At the Calaboose African American History Museum, Kelsey-Jones explained to me that the artwork featured in The Art of Bill Hutson: The Opening is centered around Hutson’s time living in Senegal on the Island of Gorée. According to Kelsey-Jones, Hutson lived near the Maison des Esclaves (House of Slaves), which Hutson describes as a location, “where tens of thousands of captured Africans were ‘warehoused’ as they awaited their fate to be shipped across the Atlantic to be sold as slaves.” Hutson often spent time observing cloud formations over the Atlantic Ocean from the highest part of Gorée Island near the Maison des Esclaves, which inspired his Welkin Series. “The sky above the island would have been the last thing [the slaves] saw when departing from Africa,” Hutson said of his inspiration for the series. Welkin Series #9 (1977) and Welkin Series #17 (1978) are on display at the Calaboose African American History Museum accompanying The Opening (1977), which Hutson painted upon his return to the United States.
The Opening is stylistically derived from his Welkin Series – in both, Hutson cut the top two corners of the paper to create curved edges. In The Opening, a thick curvilinear blue line divides the black background as it snakes down the length of the composition. Hugging the inside of the blue line, a thinner red line mirrors a pink one as they tent out from one another, creating the form of a pointed arch. Through the arched frame, a bright yellow semicircle contrasts against bright blue. As a viewer, I can’t help but recognize the similarities between Hutson’s compositional elements and the architecture leading to the Door of No Return at the Maison des Esclaves.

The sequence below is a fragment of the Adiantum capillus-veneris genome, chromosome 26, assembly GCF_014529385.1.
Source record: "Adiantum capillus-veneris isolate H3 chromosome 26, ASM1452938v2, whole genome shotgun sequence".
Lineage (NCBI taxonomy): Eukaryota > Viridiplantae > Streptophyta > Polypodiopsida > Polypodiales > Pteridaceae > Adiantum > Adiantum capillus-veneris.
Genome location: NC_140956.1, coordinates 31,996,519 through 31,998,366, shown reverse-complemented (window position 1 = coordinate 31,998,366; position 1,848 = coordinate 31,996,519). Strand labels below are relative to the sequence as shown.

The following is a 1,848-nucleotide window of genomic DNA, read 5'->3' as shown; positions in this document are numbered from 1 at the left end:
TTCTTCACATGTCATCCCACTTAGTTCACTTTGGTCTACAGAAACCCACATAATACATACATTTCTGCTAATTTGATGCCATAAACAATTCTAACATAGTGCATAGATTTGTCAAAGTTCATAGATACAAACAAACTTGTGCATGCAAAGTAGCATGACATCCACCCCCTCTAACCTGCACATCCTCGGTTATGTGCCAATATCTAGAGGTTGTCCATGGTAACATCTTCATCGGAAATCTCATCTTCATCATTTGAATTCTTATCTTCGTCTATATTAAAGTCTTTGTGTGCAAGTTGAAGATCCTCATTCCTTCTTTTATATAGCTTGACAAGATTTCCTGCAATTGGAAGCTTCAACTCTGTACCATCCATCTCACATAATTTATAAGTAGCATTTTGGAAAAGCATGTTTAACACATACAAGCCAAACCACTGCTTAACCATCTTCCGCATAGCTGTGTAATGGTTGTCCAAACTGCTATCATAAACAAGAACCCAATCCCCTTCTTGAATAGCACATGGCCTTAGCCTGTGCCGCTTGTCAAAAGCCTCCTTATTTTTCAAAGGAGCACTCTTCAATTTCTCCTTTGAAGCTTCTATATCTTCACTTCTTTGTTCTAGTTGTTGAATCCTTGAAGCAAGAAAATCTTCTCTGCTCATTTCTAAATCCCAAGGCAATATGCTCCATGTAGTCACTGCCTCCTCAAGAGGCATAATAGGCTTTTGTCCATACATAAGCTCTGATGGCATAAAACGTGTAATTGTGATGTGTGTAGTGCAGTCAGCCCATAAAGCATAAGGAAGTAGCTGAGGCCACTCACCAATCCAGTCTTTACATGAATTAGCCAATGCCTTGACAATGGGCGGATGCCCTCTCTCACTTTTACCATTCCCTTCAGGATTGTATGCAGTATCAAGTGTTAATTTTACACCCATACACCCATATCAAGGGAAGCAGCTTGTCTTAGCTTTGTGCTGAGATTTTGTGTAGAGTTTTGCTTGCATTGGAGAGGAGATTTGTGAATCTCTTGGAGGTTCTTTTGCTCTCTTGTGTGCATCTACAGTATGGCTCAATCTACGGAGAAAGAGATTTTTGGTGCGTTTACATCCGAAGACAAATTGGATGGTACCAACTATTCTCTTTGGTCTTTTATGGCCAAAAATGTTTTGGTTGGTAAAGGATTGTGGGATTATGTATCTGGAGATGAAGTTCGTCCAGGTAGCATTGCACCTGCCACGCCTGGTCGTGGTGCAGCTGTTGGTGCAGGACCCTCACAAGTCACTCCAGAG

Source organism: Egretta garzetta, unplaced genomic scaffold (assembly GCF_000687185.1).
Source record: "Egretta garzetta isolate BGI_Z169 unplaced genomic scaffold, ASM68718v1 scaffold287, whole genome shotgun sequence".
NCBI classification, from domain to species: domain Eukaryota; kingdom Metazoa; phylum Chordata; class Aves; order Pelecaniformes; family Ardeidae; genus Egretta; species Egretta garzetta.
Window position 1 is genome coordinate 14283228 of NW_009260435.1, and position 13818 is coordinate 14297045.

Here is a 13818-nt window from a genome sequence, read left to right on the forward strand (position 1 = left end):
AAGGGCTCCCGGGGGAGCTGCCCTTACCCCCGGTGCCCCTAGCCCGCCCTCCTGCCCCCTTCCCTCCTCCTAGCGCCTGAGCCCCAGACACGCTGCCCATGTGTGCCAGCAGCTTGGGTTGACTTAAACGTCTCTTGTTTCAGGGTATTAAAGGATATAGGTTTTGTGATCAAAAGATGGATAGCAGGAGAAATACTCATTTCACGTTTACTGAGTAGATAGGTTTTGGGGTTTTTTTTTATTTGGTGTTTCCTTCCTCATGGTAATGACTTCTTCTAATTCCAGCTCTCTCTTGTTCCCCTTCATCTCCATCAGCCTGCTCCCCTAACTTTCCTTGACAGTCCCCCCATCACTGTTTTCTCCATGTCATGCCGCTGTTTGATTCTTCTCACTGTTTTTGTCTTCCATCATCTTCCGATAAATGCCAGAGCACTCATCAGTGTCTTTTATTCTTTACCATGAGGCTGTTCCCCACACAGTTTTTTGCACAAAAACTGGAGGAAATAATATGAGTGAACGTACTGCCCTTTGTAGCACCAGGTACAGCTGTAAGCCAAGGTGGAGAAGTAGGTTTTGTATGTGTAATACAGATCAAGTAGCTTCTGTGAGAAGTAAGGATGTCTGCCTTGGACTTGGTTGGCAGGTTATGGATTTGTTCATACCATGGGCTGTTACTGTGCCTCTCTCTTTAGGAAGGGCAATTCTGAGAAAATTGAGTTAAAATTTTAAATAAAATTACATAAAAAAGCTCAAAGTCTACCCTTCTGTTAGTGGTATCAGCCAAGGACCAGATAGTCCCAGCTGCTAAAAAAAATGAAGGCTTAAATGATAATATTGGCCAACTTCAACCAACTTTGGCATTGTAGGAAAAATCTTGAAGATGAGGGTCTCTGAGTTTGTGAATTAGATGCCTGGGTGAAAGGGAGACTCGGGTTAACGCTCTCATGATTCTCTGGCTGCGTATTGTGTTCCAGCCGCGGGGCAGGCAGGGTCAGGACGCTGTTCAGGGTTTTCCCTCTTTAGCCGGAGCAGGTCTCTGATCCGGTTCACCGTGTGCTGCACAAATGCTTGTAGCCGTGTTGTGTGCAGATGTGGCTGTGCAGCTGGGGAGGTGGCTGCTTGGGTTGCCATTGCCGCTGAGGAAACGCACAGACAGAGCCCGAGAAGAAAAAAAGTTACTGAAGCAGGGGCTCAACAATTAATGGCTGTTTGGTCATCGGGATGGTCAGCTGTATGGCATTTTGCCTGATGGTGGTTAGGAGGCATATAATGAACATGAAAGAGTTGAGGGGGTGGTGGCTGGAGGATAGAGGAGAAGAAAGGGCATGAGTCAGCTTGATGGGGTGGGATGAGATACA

The Opening names the Calaboose’s branch of the citywide exhibition. In writing about the selection, Dr. Skyller Walkes, president of the Calaboose African American History Museum, says, “Hutson’s anchoring of place and space, as inspired by Gorée Island in Senegal, harkens to the duality of the African American experience. One that is categorized by a nation state but is also simultaneously uprooted from another. This re-presencing of identity through paralleling borderlands highlights the power of the relationship between belonging and geography in art. At the same time, it insists that we acknowledge the tension of grappling with the Afro Diasporic displacement that many African Americans in the United States consciously or unconsciously experience.” Walkes’ passage highlights how Hutson’s interest in that which is and is not perceivable persists in his exploration of race and identity in relation to land.